Oilfield VHF radio use was something I was introduced to on my first day in the oilfields. There was no orientation, training, or quick rundown on what to do, or to expect.
It was a typical icy, narrow, oilfield road and I wish I’d read an article like this to have some idea of what to expect. Thankfully, I was following another driver and I listened carefully knowing I could possibly be on my own on the way out. I was glad I listened, because that’s exactly what happened.
Welcome to Section 7 of our 8 Part Oilfield Trucking Series. If you’ve landed on this page from a web search, make sure you check out the rest of the series.
We already covered some dangers of off road driving like road conditions, narrow roads, small one lane bridges and steep grades. Proper oilfield VHF radio use is what makes this job safer when dealing with these conditions. Of all the truck driver accessories you’ll need in the oilfields, this is one of the most important ones. There are still other things you’ll need to be prepared and we’ll cover those in the next section.
Why a VHF Radio?
If you’re from the east, you’ll find truckers CB usage in western Canada is almost non existent even on the highways. The other things is the oilfield truckers lingo may be a little different than what you’re used to, but you’ll get used to it just like the VHF radio.
VHF (Very High Frequency) radios are used over a CB radio because they have better range, less interference, clear sound quality and a larger channel capacity than a standard CB radio.
A VHF radio should be tested as part of your pre-trip inspection (just like a blower or wet kit). You’re not going to drive 300 km of highway, and another 3 hours of bush roads to find out something essential doesn’t work when you get there, so don’t leave without performing a radio check.
Some roads will have security check points, and won’t let you proceed without a good working radio when you sign in. They may let you proceed with another vehicle to escort you, but don’t count on it. More and more companies are getting stickier with the rules.
VHF Road Channels
Most oilfield roads will have a designated channel that is posted at the entrance, or noted on your driving directions. I have on occasion driven on roads with no designated channel, or have optional use of radios. This never made sense in an industry that pushes so hard for safety, but it happens.
Sometimes you’ll have to make an extra effort to find out a channel either by stopping someone on their way out, or using the scan feature on your radio to try and pick up other users. (Be resourceful when it comes to your safety.)
There’s also times you’ll enter a road at another point other than a main entrance with no sign to identify the road or the channel. Some of the main bush roads could be over 100 km long, with multiple roads you can enter or leave from. They won’t post signs at all these entrances.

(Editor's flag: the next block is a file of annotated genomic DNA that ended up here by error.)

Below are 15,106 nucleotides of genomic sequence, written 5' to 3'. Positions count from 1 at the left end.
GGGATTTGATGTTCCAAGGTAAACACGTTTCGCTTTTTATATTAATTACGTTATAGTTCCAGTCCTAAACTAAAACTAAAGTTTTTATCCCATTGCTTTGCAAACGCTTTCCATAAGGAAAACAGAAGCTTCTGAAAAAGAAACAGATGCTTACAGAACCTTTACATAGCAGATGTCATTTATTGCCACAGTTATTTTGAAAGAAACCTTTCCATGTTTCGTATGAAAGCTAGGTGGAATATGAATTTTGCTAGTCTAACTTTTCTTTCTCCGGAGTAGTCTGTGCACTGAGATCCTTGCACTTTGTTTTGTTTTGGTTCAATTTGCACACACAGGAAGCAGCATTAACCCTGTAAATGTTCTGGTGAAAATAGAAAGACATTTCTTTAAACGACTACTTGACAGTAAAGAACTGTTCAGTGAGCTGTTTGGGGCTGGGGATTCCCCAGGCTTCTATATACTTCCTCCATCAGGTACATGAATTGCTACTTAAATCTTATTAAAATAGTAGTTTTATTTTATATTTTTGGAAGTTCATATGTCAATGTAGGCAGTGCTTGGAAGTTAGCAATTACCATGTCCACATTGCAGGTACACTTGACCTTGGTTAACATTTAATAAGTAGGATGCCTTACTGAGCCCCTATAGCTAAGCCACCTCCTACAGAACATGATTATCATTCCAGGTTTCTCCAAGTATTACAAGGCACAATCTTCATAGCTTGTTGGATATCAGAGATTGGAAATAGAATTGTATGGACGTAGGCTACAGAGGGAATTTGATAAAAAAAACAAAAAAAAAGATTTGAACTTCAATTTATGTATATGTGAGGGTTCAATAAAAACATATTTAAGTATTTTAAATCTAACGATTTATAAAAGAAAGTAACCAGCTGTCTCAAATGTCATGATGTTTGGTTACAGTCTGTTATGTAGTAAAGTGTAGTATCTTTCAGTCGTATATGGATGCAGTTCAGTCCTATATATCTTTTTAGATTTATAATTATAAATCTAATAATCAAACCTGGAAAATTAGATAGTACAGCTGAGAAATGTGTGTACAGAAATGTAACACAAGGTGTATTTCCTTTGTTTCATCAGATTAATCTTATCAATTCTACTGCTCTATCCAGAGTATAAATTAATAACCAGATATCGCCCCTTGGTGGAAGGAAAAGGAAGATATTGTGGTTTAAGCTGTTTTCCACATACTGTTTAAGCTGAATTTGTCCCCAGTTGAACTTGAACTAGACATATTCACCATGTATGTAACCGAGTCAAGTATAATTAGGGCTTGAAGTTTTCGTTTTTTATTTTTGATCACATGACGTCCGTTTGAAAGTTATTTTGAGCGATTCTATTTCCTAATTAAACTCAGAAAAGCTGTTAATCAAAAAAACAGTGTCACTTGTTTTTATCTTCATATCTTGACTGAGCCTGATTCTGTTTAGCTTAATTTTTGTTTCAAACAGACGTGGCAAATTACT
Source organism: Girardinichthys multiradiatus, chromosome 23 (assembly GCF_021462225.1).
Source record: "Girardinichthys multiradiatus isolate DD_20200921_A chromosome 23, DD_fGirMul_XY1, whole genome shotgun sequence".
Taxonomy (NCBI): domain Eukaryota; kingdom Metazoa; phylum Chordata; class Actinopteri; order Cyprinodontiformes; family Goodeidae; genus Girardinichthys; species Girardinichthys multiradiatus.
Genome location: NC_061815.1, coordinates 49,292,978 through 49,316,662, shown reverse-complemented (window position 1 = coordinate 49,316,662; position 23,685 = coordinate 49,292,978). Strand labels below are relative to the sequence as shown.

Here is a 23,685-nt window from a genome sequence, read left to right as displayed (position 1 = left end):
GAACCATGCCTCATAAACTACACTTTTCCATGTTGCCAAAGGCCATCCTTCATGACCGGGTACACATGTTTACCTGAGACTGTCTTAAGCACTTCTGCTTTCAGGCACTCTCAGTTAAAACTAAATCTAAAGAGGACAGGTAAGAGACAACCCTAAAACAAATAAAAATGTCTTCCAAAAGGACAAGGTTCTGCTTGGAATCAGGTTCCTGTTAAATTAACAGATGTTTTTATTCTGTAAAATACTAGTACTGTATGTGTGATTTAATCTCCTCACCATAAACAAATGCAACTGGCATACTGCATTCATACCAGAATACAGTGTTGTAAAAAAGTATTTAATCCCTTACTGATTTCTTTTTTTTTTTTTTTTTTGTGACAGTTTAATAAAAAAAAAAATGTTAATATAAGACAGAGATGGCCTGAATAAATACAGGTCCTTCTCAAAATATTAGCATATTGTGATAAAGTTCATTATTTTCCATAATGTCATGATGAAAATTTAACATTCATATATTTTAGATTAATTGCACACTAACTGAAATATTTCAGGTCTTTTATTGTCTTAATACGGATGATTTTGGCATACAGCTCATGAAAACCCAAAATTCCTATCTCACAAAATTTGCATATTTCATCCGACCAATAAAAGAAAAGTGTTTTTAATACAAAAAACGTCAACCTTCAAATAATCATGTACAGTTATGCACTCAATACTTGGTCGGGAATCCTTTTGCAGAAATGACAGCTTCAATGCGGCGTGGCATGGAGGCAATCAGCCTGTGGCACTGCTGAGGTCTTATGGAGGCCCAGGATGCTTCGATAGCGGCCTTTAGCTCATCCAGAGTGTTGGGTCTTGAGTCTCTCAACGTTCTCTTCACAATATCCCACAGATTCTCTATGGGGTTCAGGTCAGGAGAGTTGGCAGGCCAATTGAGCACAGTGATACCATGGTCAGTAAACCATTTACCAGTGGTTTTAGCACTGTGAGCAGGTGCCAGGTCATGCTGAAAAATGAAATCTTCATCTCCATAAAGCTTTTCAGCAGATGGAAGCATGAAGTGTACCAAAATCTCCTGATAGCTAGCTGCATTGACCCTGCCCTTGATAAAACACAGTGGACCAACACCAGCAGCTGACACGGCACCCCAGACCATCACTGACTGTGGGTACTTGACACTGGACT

For this reason, oilfield driving also requires good route planning just like highway or city work. I got into the habit of getting as much information from dispatch, or other drivers whenever I could. Chances are someone has been down that road before and could warn you of any hazards associated with that road. They can also point out things like switchbacks, steep hills and good locations to chain up.
Keep in mind that things can change quickly working off road. You could find a designated road channel was changed to something else since the last time you visited the road. This could be the result of increased traffic volume for the channel, another nearby road using the same channel, changes in road use agreements, or ownership of the road.
You’ll find the rules can be different depending on the Province, road or region, but most roads have a “Road use agreement” contract that you’re responsible for knowing. This is a guide to let you know all the rules and regulations in place for that road. this brings us to another topic.
Road owners can place bans at any time. Weight restrictions and bans happen every spring when the frost comes out of the ground, but bans can also be for other reasons. Bans are placed on roads during wet conditions depending on how well the road is built. Some are high grade quality with a good gravel base, while others are dirt and become very muddy.
Some of the busier roads have bans to truck traffic during peak times for workers in smaller vehicles under 1 or 5 tons. These bans are usually posted at the main entrance to an oilfield. To save yourself grief, try to ask this question to your dispatcher before you leave on your trip.